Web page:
Immigration Detention Justice Center
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Krome Detention Center

The Krome Detention Center is one of most well-known immigration detention centers in the United States.   Located in Miami, Florida, the facility holds an average of 600 immigration detainees.  (The ICE detainee population at Krome has fluctuated between 550 and 875 since 2006.)  Krome detainees are either in removal proceedings or are awaiting deportation.  Since 2009, the majority of Krome detainee are Haitians, followed by large numbers of Mexicans, Guatemalans, Chinese, and El Salvadorans.  Over 30 other nationalities are represented at the facility.  The facility is formally referred to as the Krome North Service Processing Center.

Contact Information

Contacting the Facility


Krome Service Processing Center
18201 SW 12th Street
Miami, Florida 33194



Contacting A Detainee

To speak to a detainee by phone, call the facility’s main line at (305)207-2001 (press ‘1,’ then ‘5’, then ‘4’) and leave a message for a detainee.  Or you can speak to a live receptionist at (305)207-2001.  You will be asked for the person’s full name and alien number.  Note: the Krome SPC staff will not connect you to an inmate by phone.  Krome detainees are not allowed free phone calls to family and friends, so you will need to add money to the person’s phone account.  It is recommended that, in your message, you leave a specific date and time for the person to return your call.  That way you can make sure you are available.

To deposit money in the person’s phone account, you can add money online using Telmate.  You can also use the kiosks located inside the facility lobby to add money to the person’s account.  Finally, you can (866)516-0115.  To send money for general use at the facility, use a U.S. postal money order.  Note: other forms of money will not be accepted.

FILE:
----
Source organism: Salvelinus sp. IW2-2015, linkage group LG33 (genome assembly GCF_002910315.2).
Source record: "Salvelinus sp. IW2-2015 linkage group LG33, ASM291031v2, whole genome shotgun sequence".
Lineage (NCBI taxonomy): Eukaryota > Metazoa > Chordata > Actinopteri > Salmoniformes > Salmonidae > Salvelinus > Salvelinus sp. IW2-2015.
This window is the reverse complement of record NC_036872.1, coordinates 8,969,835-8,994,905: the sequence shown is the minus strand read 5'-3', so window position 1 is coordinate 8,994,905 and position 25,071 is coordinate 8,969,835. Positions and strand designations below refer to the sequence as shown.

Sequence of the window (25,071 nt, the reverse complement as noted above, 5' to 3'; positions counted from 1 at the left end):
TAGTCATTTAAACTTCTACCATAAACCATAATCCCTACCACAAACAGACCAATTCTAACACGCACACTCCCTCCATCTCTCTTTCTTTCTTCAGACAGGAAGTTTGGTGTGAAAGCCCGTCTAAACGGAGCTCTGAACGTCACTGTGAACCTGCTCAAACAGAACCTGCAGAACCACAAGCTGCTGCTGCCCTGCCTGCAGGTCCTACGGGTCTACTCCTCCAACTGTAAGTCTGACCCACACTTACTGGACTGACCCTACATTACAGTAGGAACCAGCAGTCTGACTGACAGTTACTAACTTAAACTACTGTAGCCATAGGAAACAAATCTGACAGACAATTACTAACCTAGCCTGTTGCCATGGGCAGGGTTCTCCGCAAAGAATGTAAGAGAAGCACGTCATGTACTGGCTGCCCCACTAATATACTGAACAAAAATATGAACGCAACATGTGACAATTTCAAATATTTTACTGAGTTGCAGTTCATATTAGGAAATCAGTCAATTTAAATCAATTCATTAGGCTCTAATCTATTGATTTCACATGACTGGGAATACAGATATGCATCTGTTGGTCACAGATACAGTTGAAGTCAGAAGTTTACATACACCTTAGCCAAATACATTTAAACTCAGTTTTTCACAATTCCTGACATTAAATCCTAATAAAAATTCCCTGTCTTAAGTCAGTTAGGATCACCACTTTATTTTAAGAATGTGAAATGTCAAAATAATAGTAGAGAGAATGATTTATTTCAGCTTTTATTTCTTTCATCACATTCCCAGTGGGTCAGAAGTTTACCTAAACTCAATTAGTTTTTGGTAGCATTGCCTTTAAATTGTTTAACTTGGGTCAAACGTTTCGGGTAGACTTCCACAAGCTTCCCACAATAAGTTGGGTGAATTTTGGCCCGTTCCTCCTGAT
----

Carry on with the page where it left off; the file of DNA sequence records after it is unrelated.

To visit the person, go to the detention facility on Saturdays or Sundays from 8am-10:30am or 1pm-3:30pm.

To send mail to the person, use the following address:

Inmate Name, Alien Number, Booking Number
Krome Service Processing Center
18201 SW 12th Street
Miami, Florida 33194

Contacting Immigration and Customs Enforcement (ICE)

Krome Detention Center

Entrance to the Krome Detention Center

The ICE deportation officers work inside the Krome Detention Center.  To reach one, call 305-207-2001, and press ‘1’ for English and ‘2’ for Spanish, and then press ‘4’ to speak to a deportation assistant.  The assistants can route you to a deportation officer based on the last three digits of the person’s alien number.

Getting Released

Immigration Bonds

Not all inmates at Krome are eligible for immigration bond.

If you wish to post bond, you can do so at any ICE ERO Field Office in the United States. However, Krome inmates are released more quickly, when bond is posted directly at the Krome Processing Center in Miami:

Krome Service Processing Center
18201 SW 12th Street
Miami, Florida 33194

Bond must be posted by a US citizen or lawful permanent resident.  U.S. citizens should bring a passport and driver’s license.  Residents should bring their resident alien card.


Inmates released from Krome on an immigration bond are not transported by ICE to the nearest airport or bus station.  According to a deportation assistant at Krome, released inmates must take a taxi to Miami International Airport or be picked up by relatives.

The Removal Process

Krome immigration detainees usually face the prospect of deportation.  They are being held by ICE because ICE views them as either a flight risk or danger to society.  Unless the detainee has been deported before or very recently entered the country, he or she will have the chance to offer a defense to deportation before an immigration judge.